At the 1932 American Historical Association meeting in Toronto, Canada, Herbert E. Bolton gave a prophetic yet largely ignored address titled, "The Epic of Greater America." In his speech, the AHA president pondered why there was no major American history publication that placed the United States' past within the context of the Western Hemisphere. Bolton emphasized his point by exploiting the Eurocentric focus of the profession at the time, noting that "European history cannot be learned from books dealing alone with England, or France, or Germany, or Italy, or Russia." He went on to say that historians should not confine American history to the political boundaries of nation-states or privilege the histories of Mexico, Canada, or the United States due to their prominence in modern North America. Bolton believed that colonial history appeared most conducive to the approach he advocated but challenged nineteenth- and twentieth-century historians to adopt similar perspectives, hoping to inspire them to dig deep into their sources and locate those connections in United States history that fit into a larger hemispheric narrative.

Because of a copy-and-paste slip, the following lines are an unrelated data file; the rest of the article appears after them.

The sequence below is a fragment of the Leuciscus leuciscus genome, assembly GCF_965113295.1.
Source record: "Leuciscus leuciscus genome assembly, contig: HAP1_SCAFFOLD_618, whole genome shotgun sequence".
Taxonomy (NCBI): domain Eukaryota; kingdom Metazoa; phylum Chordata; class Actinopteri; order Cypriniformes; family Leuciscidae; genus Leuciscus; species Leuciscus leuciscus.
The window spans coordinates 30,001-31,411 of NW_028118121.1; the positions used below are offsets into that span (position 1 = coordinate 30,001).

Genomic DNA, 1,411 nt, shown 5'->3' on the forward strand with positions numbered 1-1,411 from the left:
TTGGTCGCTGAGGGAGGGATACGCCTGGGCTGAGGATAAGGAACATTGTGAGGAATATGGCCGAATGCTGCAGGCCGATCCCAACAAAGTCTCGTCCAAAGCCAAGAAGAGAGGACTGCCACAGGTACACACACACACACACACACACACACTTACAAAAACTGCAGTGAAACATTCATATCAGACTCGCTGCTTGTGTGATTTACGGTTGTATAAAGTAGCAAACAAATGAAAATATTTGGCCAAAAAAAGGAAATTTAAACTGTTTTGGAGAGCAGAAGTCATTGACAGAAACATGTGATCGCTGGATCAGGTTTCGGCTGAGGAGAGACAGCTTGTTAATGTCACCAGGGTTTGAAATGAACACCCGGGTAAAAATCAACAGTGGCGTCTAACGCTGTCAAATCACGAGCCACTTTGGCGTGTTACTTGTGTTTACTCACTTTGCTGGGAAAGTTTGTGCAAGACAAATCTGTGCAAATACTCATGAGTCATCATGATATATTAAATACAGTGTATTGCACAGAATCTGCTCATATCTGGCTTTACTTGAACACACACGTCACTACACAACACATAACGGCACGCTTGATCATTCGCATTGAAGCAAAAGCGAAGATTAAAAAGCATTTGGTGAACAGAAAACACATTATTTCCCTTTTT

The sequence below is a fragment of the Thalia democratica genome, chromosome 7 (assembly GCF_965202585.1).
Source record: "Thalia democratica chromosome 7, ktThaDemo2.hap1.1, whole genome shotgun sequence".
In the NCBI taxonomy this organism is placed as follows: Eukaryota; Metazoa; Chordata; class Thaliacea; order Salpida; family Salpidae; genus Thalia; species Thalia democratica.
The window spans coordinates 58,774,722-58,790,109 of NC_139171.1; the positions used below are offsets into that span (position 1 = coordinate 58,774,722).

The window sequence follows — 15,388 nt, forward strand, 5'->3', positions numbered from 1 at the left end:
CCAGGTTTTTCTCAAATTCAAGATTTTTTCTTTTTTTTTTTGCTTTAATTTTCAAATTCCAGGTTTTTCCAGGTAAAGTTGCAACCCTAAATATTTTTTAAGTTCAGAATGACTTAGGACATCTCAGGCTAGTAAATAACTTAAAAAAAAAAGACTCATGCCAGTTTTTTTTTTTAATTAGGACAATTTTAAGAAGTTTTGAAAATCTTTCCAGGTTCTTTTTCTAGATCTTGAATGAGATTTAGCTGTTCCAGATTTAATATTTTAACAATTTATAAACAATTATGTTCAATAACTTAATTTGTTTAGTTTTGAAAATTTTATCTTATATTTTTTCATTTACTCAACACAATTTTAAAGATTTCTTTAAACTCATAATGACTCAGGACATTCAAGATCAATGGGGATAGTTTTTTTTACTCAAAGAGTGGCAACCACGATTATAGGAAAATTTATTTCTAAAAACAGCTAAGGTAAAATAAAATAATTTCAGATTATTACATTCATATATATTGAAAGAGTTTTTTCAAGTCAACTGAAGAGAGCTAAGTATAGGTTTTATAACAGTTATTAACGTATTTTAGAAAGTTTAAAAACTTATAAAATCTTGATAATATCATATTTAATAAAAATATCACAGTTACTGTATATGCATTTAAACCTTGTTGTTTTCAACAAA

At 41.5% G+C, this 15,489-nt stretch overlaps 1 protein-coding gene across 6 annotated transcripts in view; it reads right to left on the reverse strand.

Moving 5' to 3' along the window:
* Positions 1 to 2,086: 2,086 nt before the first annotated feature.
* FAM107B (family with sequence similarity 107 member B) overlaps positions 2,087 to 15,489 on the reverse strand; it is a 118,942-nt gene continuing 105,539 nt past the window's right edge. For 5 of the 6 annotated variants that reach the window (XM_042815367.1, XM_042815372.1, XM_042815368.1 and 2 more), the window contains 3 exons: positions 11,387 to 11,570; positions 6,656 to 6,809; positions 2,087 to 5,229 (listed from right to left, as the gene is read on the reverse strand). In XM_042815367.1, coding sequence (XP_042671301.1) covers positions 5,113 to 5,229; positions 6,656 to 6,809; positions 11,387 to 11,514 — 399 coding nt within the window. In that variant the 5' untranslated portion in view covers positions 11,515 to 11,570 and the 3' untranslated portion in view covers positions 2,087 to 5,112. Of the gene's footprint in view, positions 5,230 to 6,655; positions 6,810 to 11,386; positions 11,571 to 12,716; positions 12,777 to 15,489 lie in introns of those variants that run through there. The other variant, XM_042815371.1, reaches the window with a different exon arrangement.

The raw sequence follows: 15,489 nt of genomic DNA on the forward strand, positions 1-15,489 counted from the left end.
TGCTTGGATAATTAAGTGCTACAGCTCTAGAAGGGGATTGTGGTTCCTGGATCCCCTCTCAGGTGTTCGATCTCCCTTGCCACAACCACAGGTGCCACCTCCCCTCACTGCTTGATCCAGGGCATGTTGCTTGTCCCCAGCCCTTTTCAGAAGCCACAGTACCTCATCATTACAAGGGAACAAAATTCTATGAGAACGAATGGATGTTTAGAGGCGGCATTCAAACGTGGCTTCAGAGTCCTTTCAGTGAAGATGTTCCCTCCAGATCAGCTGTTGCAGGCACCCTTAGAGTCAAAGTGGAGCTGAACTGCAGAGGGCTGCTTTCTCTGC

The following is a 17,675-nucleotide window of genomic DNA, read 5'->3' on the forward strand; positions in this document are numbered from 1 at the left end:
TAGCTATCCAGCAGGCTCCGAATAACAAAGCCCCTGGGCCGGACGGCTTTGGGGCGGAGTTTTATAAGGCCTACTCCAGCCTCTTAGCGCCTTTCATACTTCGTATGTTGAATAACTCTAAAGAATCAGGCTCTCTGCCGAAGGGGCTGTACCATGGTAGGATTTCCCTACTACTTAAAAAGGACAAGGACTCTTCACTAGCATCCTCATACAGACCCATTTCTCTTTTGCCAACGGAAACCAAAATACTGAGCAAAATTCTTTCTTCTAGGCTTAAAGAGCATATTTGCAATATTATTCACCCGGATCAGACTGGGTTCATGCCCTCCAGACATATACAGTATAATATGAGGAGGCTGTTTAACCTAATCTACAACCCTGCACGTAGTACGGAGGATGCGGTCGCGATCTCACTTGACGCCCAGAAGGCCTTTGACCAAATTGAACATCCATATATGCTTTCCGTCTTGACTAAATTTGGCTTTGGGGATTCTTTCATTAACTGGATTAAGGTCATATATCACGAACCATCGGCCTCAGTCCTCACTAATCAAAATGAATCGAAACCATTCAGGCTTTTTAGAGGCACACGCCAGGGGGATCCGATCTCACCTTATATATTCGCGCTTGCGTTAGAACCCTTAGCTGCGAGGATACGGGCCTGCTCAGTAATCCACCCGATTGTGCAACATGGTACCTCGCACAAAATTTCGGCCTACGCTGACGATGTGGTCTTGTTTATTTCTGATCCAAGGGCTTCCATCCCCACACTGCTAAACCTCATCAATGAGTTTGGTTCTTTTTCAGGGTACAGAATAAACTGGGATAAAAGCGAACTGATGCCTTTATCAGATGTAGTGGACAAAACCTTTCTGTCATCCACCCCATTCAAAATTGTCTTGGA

"The Epic of Greater Florida: Florida's Global Past,"
Florida Historical Quarterly: Vol. 84:
1, Article 3.
Available at: https://stars.library.ucf.edu/fhq/vol84/iss1/3